With the arrival of summer, many collaborative pianists are find themselves with a lighter performance load. This is the perfect time to begin preparing repertoire for next season while continuing to develop our skills. I'm finding that it is also a perfect time to venture into solo repertoire that I generally neglect in the height of performance season. Here are some suggestions of repertoire to consider working on this summer to specifically address concerns common to the collaborative pianist.
- Bach's Well Tempered Clavier is good for every pianist to return to on a regular basis. Not only do the preludes and fugues promote good technique, but the emphasis on melodic figures that appear in all voices -- especially in the fugues -- are great for the collaborative pianist. These works bring our skills (or lack of skill) in the areas of balance and phrasing to the forefront while challenging the pianist to maintain a legato line without being overly dependent on the use of the pedal.
- Currently, I am fascinated with The Songs without Words by Mendelssohn. These charming miniature pieces clearly resemble German lieder with the simple melodic lines accompanied by repetitive figures in the piano. Once again, the Songs without Words require careful attention to balance while also providing an interesting study of harmonic progression and the effect the chords' movements have on the overall shape of the music. I'm working through the 6 pieces in Op. 19 right now in preparation for a scheduled solo recital in the fall.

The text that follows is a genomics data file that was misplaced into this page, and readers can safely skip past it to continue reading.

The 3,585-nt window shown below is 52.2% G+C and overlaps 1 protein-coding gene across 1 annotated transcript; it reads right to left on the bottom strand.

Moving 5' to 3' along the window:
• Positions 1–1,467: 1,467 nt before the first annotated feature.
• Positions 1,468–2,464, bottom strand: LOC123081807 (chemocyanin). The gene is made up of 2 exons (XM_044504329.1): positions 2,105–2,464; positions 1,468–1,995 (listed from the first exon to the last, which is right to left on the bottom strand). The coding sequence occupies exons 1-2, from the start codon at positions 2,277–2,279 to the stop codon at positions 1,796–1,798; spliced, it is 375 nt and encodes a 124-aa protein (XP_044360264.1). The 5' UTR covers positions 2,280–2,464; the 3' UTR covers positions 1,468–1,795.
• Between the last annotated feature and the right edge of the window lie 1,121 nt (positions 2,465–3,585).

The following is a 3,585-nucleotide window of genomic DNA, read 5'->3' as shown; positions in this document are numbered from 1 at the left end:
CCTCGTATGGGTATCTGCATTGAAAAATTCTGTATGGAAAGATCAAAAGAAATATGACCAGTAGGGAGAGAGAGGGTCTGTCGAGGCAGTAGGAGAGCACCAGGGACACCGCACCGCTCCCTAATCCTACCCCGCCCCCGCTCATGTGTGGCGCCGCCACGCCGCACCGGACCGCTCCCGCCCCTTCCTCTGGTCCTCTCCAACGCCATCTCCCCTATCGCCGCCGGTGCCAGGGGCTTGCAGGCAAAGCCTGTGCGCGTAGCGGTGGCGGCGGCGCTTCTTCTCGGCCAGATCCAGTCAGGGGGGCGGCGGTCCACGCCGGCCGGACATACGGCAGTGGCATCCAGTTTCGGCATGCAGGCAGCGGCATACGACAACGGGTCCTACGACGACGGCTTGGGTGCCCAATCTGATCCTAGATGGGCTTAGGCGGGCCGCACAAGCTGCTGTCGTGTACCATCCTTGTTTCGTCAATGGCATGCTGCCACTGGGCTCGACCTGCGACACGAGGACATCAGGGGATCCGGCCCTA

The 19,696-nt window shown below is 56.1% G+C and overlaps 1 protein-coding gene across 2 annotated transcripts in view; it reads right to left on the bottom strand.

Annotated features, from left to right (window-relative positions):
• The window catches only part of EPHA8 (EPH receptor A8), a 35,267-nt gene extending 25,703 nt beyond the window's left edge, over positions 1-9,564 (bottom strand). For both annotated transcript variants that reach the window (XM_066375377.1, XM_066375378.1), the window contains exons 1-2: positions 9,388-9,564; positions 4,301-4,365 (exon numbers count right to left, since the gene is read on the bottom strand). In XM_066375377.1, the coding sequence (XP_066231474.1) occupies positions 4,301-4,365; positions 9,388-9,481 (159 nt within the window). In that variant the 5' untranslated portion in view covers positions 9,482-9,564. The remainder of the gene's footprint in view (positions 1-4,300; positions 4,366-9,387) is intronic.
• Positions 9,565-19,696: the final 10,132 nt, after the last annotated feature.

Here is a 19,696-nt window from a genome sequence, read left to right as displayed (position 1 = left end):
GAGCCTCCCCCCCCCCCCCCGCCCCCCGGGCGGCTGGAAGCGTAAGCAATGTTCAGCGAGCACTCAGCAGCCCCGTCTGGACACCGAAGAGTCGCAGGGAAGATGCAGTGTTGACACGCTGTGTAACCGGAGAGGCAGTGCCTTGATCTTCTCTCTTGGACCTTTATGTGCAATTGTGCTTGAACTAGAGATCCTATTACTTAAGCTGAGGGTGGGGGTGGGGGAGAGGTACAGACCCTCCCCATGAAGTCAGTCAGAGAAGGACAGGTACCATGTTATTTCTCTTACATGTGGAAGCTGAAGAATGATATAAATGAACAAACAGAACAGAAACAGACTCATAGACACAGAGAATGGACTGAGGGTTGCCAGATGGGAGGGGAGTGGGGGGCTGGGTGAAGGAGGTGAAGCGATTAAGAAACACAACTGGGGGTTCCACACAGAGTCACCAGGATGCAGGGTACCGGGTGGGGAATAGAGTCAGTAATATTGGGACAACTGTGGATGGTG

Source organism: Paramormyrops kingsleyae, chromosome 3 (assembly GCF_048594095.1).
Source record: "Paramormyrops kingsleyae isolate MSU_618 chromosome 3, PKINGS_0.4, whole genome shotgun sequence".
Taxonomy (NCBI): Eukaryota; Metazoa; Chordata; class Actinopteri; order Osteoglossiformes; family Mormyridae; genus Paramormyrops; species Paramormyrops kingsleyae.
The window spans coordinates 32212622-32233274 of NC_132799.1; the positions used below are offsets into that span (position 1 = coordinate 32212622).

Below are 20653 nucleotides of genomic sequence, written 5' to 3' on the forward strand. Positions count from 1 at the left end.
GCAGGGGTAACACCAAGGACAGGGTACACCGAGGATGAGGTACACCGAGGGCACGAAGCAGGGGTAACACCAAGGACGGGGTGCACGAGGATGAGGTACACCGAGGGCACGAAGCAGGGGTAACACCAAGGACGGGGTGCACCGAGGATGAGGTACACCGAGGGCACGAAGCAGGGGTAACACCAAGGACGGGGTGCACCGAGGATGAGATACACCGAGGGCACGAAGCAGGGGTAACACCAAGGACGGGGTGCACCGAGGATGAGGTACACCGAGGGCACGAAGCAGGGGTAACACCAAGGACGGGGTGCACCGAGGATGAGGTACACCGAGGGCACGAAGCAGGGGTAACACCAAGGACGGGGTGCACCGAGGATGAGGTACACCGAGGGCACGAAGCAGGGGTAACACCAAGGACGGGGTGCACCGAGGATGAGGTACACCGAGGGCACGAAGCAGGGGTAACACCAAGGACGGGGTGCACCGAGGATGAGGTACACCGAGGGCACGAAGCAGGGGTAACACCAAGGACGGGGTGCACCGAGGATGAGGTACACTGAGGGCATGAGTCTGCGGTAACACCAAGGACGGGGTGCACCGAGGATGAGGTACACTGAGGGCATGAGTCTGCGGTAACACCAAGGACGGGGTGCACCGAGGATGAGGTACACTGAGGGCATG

- To improve my sight reading, I find myself constantly returning to the sonatas of the Classical era. Their adherence to form allows the pianist to anticipate where things are going; the constant use of arpeggios, scales, and sequences develop finger dexterity as well as speed. When you tire of works by Haydn, Mozart, and Beethoven, I suggest looking to the sonatas and sonatinas of Cramer, Clementi, and Kuhlua.
- Song transcriptions are an obvious choice of solo repertoire that will be beneficial to the collaborative pianist. If you are like me, you immediately think of the massive (and incredibly difficult) transcriptions by Liszt and say "No, thanks!" Before you write off the form entirely, a brief search on IMSLP will reveal a treasure trove of standard art songs transcribed by lesser-known composers. Many of these are simply charming and provide challenging material for the developing pianist -- soloist or collaborator. (I'm just beginning my personal exploration of these works, so keep an eye out for a future post about the gems I find in this genre.)